This was the first time I have pitched a book to anyone. I wasn’t nervous. I was intrigued by the process. I wondered what he would ask me. How did I come to this place of writing romance novels? I think I blacked out when he asked me that. I know my lips were moving and something was coming out because I could hear the sound of my voice droning about something. I think I said something like, I read a romance novel a couple of years ago and thought I could write something like that, so I did. Ugh! Well! Of all the nerve. Not anything about my love of reading romances and my interest in their stories or my interest in crafting a good story–at least I think it is a good story. My mother (and two cats) seem to think so.
I was caught up in the moment. He wrote something on the top right corner of the two-page synopsis I brought along and gave him. I wonder what that something was. Now having gone through the process of pitching for the first time I look forward to getting to pitch more often to other book industry insiders.
I keep trying to tell myself that I might have bombed the pitch, but daily, even sometimes hourly, search my email for a message from Thomson-Shore. I sent a thank you note today with a logline for the longer novel. I hope, I wish, I’ll keep my fingers crossed and keep checking my email for a response from Kevin Spall.
I was determined to start and finish a 40,000 word novel during the NaNoWriMo month of November 2016. I didn’t do it. Instead of taking me one month or 4 weeks to write a novel it took me 6 weeks. I’ve basked in this accomplishment for far too long. Last night I thought about starting the editing process, but need to print out a full manuscript before I start revisions just in case something goes very wrong with the process so I have a hard copy of the book to refer back to.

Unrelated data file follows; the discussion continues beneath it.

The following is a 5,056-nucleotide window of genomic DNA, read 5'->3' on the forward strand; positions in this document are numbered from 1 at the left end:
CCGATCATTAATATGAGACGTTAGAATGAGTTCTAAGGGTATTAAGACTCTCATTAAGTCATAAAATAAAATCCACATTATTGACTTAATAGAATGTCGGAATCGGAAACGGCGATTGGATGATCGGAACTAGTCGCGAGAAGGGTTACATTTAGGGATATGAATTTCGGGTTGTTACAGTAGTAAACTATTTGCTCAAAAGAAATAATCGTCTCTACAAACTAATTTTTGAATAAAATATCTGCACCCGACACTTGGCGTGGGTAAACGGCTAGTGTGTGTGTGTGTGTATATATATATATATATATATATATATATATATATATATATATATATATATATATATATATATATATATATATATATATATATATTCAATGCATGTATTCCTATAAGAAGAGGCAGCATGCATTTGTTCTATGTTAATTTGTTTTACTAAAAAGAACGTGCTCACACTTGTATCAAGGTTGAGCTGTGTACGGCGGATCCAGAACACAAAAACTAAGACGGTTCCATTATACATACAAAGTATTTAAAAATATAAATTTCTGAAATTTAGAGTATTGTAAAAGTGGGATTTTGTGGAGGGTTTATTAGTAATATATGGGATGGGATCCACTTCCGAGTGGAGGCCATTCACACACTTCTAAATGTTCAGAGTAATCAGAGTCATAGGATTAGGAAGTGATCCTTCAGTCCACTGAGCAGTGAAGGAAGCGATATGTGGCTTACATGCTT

Yesterday, I finished the second draft of my novel. I’ve started working on the third draft of my novel and have found several places where I can both tighten it up and expand character thoughts.
The novel’s working title is “Second Chance at Happiness”.
So now I’m editing my novel. I’m finding plenty of things to correct; such as forgetting commas or expanding sections, etc. My writing isn’t perfect, but I’m getting it as close to perfect as I can.
What are your experiences with self editing?
August 27, 2016–I just finished the first draft of my novel Second Chance at Love–my working title. The hard part is over…or is it? Now I get to go back through it page by page and tweak what I wrote. I’m dreading it, but am glad at least the first stage and hardest part–the getting started and keeping at it–is complete.
I’ve fallen off the writing cart, been frightened of what I might find when I climbed back on, but climbed back on I did. I’m happy to announce that I am writing again and feeling oh so good about what I’m producing. The novel that has sat dormant is now once again being worked on. As you can see, I’m not editing myself as a I write. I just want to get the story down and get it finished so I can turn back around and revise it to make it stronger.
It is amazing that once again my characters have come to life are speaking to me, to each other and the conversations flow. Other characters have popped in and are demanding attention, no matter, how brief.
I feel good about what I’m writing. It feels so good to write again.